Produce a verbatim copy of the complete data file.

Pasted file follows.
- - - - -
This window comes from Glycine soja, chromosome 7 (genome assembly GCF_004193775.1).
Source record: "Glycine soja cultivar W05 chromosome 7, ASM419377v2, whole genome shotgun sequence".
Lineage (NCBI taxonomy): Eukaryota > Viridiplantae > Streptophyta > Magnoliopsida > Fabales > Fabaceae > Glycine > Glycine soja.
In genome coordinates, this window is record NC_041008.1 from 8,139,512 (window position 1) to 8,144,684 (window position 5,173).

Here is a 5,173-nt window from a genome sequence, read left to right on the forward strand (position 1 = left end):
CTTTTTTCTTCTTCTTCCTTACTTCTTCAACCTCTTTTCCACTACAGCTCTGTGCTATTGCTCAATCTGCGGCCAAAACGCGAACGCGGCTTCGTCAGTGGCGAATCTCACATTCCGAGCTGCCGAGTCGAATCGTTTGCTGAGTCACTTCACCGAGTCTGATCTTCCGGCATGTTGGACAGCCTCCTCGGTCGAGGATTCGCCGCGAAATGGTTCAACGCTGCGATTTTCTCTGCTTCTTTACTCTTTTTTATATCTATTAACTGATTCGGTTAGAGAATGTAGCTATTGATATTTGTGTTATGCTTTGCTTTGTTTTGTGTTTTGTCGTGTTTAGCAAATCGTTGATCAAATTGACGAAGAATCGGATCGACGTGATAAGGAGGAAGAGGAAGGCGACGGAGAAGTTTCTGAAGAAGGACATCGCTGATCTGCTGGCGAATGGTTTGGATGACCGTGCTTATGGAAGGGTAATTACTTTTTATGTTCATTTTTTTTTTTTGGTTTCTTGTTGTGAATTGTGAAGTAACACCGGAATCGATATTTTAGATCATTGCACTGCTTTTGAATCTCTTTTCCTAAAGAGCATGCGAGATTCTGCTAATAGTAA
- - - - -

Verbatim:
This window comes from Glycine soja, chromosome 7 (genome assembly GCF_004193775.1).
Source record: "Glycine soja cultivar W05 chromosome 7, ASM419377v2, whole genome shotgun sequence".
Lineage (NCBI taxonomy): Eukaryota > Viridiplantae > Streptophyta > Magnoliopsida > Fabales > Fabaceae > Glycine > Glycine soja.
In genome coordinates, this window is record NC_041008.1 from 8,139,512 (window position 1) to 8,144,684 (window position 5,173).

Here is a 5,173-nt window from a genome sequence, read left to right on the forward strand (position 1 = left end):
CTTTTTTCTTCTTCTTCCTTACTTCTTCAACCTCTTTTCCACTACAGCTCTGTGCTATTGCTCAATCTGCGGCCAAAACGCGAACGCGGCTTCGTCAGTGGCGAATCTCACATTCCGAGCTGCCGAGTCGAATCGTTTGCTGAGTCACTTCACCGAGTCTGATCTTCCGGCATGTTGGACAGCCTCCTCGGTCGAGGATTCGCCGCGAAATGGTTCAACGCTGCGATTTTCTCTGCTTCTTTACTCTTTTTTATATCTATTAACTGATTCGGTTAGAGAATGTAGCTATTGATATTTGTGTTATGCTTTGCTTTGTTTTGTGTTTTGTCGTGTTTAGCAAATCGTTGATCAAATTGACGAAGAATCGGATCGACGTGATAAGGAGGAAGAGGAAGGCGACGGAGAAGTTTCTGAAGAAGGACATCGCTGATCTGCTGGCGAATGGTTTGGATGACCGTGCTTATGGAAGGGTAATTACTTTTTATGTTCATTTTTTTTTTTTGGTTTCTTGTTGTGAATTGTGAAGTAACACCGGAATCGATATTTTAGATCATTGCACTGCTTTTGAATCTCTTTTCCTAAAGAGCATGCGAGATTCTGCTAATAGTAA